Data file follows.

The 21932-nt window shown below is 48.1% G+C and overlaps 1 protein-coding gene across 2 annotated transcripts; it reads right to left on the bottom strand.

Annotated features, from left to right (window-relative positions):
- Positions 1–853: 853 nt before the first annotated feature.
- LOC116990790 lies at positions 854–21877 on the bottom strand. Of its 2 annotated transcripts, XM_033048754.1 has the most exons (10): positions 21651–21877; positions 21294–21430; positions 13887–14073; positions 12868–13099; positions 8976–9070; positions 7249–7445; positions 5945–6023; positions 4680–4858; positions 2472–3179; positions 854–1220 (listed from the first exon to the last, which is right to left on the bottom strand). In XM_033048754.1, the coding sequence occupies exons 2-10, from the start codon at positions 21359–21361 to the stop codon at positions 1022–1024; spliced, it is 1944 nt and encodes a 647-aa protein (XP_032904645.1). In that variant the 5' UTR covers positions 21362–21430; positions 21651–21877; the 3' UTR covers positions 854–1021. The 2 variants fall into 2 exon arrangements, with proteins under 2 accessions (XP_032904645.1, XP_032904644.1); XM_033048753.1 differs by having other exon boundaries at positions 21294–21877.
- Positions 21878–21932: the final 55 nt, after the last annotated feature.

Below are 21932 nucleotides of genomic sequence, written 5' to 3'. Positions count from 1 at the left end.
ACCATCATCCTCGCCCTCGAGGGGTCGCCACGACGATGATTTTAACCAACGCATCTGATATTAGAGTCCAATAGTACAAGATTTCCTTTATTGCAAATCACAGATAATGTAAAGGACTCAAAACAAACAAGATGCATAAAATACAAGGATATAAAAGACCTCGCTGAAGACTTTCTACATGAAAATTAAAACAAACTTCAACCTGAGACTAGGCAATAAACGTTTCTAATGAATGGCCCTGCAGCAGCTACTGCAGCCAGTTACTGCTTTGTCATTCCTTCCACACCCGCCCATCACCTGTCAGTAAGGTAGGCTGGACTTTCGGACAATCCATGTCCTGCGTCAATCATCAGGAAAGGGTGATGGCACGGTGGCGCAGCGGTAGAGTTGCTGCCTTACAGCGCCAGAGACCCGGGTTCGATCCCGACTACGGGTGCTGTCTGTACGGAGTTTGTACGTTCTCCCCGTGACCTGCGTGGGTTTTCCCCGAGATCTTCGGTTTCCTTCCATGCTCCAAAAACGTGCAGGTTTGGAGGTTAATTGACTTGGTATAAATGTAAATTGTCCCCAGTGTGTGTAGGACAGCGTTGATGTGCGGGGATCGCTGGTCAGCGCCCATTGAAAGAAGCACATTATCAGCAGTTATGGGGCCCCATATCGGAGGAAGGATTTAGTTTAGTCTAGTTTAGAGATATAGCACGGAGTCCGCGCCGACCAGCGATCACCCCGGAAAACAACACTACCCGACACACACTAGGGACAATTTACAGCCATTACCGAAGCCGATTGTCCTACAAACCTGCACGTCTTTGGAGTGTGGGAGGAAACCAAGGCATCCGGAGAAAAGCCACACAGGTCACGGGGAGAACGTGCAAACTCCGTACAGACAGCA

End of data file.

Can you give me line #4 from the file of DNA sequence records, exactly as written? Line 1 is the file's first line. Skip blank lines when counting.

- LOC116990790 lies at positions 854–21877 on the bottom strand. Of its 2 annotated transcripts, XM_033048754.1 has the most exons (10): positions 21651–21877; positions 21294–21430; positions 13887–14073; positions 12868–13099; positions 8976–9070; positions 7249–7445; positions 5945–6023; positions 4680–4858; positions 2472–3179; positions 854–1220 (listed from the first exon to the last, which is right to left on the bottom strand). In XM_033048754.1, the coding sequence occupies exons 2-10, from the start codon at positions 21359–21361 to the stop codon at positions 1022–1024; spliced, it is 1944 nt and encodes a 647-aa protein (XP_032904645.1). In that variant the 5' UTR covers positions 21362–21430; positions 21651–21877; the 3' UTR covers positions 854–1021. The 2 variants fall into 2 exon arrangements, with proteins under 2 accessions (XP_032904645.1, XP_032904644.1); XM_033048753.1 differs by having other exon boundaries at positions 21294–21877.